Cleaning Tips for Toilets and Paintbrushes
Beautifully Designed Toilet
Guest bathroom one’s white elongated toilet designed for maximum flush and water savings includes a slow close seat that helps prevent slamming.
Going through my e-mails, I decided to answer a few of the frequently asked cleaning questions. The following is a compilation of several questions.
Q: I read an article you wrote on home tips in my local paper and thought you might be the one to solve my problem. As hard as I try, I just can't get all the dark spots out of the bottom of the toilet bowl. I tried the muriatic acid you wrote about and let it sit overnight, then scrubbed with a toilet brush. The spots are still there. Any ideas on what to do next?
A: The spots are most likely mineral deposits that form in still water. There are tiny imperfections in the ceramic finish at the bottom of the bowl, especially at the tight curve where the bowl turns upward. When you use a typical scrub brush, the bristles cannot reach deep down into these tiny pores.
All you need to do is reach down with a disposable rag or paper towel to wipe the deposits away. I suggest you flush the bowl clean and wear rubber gloves for this unpleasant cleaning process.
Or you may want to try one of the new disposable toilet brushes. I have not tried the new cleaning product, but it is smaller than a standard bowl brush and it appears to have a softer sponge-rubber surface that might reach into tight spaces. But most important, it is disposable.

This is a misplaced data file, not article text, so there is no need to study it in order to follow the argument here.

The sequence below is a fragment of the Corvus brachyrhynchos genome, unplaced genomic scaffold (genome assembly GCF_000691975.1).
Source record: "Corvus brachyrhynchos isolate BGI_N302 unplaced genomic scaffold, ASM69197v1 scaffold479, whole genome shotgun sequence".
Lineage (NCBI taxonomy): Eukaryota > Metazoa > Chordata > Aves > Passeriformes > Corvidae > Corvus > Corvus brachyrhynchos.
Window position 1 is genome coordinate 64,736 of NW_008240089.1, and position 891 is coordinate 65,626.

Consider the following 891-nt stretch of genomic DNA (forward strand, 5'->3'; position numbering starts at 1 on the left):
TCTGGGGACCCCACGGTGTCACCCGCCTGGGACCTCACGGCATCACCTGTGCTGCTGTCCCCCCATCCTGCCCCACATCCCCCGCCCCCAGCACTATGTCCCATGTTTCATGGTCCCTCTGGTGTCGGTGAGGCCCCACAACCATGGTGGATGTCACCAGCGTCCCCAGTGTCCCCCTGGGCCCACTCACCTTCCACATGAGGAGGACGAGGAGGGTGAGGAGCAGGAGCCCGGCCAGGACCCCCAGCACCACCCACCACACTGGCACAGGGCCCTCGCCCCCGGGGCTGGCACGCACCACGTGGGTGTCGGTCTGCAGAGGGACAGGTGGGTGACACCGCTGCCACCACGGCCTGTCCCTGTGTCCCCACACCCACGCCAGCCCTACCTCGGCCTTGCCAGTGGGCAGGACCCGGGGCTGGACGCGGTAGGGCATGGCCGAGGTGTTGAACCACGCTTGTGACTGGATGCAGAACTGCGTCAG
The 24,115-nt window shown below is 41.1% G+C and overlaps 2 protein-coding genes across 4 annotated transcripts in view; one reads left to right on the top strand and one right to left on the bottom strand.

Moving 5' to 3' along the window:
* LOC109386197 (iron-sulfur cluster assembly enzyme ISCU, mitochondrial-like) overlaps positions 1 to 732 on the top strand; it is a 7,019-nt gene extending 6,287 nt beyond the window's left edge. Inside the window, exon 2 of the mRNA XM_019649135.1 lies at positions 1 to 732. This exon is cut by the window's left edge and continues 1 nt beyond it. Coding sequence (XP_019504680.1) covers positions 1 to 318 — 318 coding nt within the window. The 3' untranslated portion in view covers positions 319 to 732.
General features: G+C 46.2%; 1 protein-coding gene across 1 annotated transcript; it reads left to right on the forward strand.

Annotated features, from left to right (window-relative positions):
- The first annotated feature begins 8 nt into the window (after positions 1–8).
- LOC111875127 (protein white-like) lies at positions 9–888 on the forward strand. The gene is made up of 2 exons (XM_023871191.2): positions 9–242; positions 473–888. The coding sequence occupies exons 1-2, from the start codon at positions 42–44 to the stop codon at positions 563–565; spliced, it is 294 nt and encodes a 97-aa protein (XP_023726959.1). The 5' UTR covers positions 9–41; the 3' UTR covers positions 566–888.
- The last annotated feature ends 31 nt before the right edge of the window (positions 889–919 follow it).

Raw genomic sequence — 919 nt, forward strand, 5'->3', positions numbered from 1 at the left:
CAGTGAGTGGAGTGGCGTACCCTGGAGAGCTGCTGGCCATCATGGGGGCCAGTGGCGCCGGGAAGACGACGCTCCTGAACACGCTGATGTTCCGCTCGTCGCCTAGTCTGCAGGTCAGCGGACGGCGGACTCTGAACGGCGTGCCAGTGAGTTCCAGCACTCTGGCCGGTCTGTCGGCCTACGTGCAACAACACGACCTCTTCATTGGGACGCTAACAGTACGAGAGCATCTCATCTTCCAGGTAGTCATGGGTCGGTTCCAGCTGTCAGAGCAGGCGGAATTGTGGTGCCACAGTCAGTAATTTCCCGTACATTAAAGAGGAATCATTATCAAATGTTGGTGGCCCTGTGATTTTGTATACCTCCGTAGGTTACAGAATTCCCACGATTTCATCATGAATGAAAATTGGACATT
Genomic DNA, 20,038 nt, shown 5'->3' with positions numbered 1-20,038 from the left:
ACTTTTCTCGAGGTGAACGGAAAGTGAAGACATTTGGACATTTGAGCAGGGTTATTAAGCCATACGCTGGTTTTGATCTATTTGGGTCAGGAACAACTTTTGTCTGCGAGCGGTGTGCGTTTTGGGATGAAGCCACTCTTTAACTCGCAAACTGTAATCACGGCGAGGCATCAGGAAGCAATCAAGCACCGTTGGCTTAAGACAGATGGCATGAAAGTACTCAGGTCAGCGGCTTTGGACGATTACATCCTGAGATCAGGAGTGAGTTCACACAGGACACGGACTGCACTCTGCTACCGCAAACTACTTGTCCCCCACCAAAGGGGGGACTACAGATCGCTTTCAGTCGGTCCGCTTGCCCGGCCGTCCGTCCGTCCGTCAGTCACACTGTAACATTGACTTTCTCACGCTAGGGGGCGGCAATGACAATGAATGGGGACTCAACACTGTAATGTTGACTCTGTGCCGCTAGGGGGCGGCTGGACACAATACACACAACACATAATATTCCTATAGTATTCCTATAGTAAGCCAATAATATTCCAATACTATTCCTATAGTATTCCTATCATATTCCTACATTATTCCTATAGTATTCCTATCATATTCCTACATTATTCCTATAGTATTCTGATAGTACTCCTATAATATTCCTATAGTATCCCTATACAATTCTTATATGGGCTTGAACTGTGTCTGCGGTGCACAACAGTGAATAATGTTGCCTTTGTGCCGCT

Q: What is the best way to clean and restore paintbrushes and rollers? Going to the hardware store every week is getting expensive.
A: I assume you are using a latex-based paint that can be cleaned with soap and water. While I was visiting a local home show, a dealer gave me this tip that has saved me time and money when I have a large painting project:
When you have finished painting for the day, wrap each brush and roller in plastic food wrap. The rollers and brushes can be stored under wrap for several days before cleaning is needed.
When it's time for cleaning, soak and wash the rollers and brushes in a soapy water solution. Use dishwashing liquid and warm water. It's best to hand-scrub the rollers and brushes, getting as much of the paint out as possible.
Rinse the brushes and rollers under a faucet of clean running water.
Then place the brushes and rollers in a solution of 1 to 2 gallons of warm water mixed with a cup of laundry softener.
Finally, rinse the softener from the brushes and rollers and set on old newspapers to dry. Stand the rollers on end to drain overnight.
When dry, the rollers will be soft and clean and the residue will be gone from the brush bristles.
(Dwight Barnett is a certified master inspector with the American Society of Home Inspectors.)